[UPDATE: I misread Kroes’ speech in a rush. As a loyal blog reader points out, Kroes was obviously referring to the European Commission’s release of its own report, not the Federal Trade Commission. Oops.].
I’ve discussed some problems with the FTC statement in response to DOJ’s release of the Section 2 Report. In particular, I criticized some of the anti-economic rhetoric in the FTC statement. I wrote:
What really bothers me is the Commissioners’ failure to consider, at least seriously consider, the evidence and engaging in this anti-economic rhetoric all while taking the DOJ to task for misstating the consensus….I consider these conclusions tentative, but I would be quite disheartened if I were an economist at the FTC in light of some of the anti-economic rhetoric in the Statement and elsewhere, as well as the fact that it attracted 3 out of 4 Commissioner votes. In related news, I also suspect that this sort of anti-economic rhetoric significantly weakens the ability of our agencies to persuade international competition agencies to engage in serious “effects-based” analysis.
That last sentence was just speculation. Of course, everybody says they are doing “effects-based” analysis so it is difficult to tell when any progress is made on this front. It will take some time before we know the impact of this scuffle, if any, on international efforts to increase convergence with respect to monopolization law. Perhaps the worst possible outcome is that the FTC and DOJ announce completely divergent approaches to Section 2 enforcement. Interestingly, Nellie Kroes recent (September 25) speech at Fordham, amongst other things, hints at the release of a separate Commission report [JW: The European Commission, not the FTC … I misread this]. Perhaps this wasn’t a secret. Kroes noted that the DOJ Report “together with the Commission’s own forthcoming document” would “provide a vital opportunity to debate serious issues underlying enforcement policy in unilateral conduct.”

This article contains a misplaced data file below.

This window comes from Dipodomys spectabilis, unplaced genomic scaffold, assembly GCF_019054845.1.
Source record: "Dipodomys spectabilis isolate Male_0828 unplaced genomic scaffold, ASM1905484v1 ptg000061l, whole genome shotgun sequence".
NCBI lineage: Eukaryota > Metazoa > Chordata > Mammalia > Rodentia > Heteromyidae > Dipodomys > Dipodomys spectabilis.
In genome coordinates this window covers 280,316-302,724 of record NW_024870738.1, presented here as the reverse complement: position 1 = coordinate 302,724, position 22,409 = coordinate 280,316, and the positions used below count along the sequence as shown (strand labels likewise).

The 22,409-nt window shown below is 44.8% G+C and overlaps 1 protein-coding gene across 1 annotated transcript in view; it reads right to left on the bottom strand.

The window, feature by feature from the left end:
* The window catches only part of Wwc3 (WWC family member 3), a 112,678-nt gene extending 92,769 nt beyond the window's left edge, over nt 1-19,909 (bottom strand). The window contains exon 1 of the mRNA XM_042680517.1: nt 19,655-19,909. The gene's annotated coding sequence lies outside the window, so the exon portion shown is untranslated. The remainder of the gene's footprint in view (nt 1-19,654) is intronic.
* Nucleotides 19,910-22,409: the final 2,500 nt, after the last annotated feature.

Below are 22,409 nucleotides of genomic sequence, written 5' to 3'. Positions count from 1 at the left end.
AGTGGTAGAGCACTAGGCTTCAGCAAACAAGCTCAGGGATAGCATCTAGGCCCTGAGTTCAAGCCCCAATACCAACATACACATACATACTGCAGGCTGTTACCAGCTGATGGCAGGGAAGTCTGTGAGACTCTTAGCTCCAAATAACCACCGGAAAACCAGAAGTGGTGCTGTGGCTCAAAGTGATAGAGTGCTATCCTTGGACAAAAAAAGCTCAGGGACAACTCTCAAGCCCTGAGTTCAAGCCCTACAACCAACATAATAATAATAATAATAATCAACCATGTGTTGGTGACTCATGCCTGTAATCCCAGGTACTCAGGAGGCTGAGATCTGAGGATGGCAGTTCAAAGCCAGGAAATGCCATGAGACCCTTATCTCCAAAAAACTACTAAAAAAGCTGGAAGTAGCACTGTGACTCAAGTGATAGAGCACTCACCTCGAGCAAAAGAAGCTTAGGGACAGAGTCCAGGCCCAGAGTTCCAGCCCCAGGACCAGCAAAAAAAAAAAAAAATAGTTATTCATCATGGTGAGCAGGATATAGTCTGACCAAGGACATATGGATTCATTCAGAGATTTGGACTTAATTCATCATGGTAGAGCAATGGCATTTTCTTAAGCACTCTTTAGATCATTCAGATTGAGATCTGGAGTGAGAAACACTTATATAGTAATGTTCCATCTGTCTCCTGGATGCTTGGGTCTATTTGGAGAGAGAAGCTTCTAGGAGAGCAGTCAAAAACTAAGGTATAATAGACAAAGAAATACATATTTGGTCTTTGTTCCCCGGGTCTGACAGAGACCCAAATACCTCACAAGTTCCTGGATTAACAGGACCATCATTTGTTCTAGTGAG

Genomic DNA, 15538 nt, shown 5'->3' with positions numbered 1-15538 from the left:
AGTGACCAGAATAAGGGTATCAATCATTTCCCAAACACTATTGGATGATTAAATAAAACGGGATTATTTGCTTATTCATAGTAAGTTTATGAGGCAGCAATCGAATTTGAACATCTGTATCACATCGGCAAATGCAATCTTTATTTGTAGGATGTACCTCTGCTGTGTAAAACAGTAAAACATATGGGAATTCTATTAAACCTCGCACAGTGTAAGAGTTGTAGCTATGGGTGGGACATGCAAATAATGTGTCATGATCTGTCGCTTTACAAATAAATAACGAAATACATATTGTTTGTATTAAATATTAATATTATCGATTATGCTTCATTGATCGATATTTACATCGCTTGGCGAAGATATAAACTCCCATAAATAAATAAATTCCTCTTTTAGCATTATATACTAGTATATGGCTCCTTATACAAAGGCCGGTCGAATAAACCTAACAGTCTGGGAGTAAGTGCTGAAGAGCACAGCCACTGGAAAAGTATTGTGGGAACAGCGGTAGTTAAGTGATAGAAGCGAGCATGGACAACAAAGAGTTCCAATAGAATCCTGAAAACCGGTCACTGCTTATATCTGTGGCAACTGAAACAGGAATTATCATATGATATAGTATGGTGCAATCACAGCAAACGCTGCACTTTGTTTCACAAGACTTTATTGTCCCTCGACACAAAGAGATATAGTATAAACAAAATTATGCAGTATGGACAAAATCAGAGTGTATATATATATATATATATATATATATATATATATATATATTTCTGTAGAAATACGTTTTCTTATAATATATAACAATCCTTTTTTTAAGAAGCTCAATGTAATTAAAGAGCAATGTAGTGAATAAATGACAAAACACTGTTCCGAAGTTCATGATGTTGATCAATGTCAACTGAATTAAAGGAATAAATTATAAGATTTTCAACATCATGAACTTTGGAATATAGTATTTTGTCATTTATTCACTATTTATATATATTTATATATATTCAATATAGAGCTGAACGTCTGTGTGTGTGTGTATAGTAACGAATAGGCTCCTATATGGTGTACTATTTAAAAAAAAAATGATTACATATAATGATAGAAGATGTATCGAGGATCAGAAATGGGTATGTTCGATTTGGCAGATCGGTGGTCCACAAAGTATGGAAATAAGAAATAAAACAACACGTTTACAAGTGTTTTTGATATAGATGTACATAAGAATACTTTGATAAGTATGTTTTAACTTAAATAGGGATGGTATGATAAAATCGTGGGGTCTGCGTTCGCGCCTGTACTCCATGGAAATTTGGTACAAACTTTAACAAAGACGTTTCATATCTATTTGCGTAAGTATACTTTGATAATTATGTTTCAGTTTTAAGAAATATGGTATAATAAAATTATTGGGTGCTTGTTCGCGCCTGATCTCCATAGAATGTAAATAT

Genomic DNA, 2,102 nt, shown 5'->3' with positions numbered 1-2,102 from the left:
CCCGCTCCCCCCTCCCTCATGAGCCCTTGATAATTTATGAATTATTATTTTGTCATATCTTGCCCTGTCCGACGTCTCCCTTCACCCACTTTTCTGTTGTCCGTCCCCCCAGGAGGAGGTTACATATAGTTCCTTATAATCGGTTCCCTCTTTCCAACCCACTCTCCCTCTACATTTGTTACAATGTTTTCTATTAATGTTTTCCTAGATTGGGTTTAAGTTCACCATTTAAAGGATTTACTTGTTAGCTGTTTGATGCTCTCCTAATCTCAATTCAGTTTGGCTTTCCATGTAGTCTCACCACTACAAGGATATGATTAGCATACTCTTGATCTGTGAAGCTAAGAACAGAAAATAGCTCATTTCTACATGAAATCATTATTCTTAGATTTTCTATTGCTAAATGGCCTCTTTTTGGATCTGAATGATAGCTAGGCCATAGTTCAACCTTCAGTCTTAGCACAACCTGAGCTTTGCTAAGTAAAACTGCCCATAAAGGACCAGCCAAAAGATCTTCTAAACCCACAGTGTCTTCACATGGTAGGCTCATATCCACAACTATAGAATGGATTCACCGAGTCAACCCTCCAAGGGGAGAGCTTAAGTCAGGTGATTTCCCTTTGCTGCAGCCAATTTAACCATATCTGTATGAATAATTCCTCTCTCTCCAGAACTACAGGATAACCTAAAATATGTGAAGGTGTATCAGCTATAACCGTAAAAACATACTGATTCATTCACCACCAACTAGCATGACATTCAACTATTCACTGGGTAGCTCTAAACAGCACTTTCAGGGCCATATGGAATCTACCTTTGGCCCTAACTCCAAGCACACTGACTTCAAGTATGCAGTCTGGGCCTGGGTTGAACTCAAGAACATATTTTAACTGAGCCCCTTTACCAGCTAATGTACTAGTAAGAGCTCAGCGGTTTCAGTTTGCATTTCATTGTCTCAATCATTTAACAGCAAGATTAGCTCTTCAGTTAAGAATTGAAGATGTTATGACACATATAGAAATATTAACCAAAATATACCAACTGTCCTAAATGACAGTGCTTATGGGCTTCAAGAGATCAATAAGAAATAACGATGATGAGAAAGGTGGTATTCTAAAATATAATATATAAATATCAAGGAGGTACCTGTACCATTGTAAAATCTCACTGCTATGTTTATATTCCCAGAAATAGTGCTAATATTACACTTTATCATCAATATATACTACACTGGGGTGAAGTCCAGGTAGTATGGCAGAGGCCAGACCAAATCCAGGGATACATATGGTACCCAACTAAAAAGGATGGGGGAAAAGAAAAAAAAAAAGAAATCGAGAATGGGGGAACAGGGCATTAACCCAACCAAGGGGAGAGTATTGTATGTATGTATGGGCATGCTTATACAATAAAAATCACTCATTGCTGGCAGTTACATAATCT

The potential release of a separate FTC report strikes me as an interesting development. The original FTC statement noted a few examples of disagreement with the DOJ Report. Will the new FTC Report be a comprehensive treatment of the FTC’s view of Section 2? Will monopolization enforcement depend on which agency is involved? That can’t be what the agencies had in mind when they kicked off the Section 2 hearings. At the opening of those hearings, then Chairman Majoras noted that:
[D]isagreement among competition authorities about how to treat unilateral conduct produces uncertainty in national and world markets, reducing market efficiency and imposing costs on consumers.
I’m fairly certain the aim of that statement was European and other international competition agencies. But it takes on quite a different meaning in light of the recent inter-agency developments in Section 2 enforcement.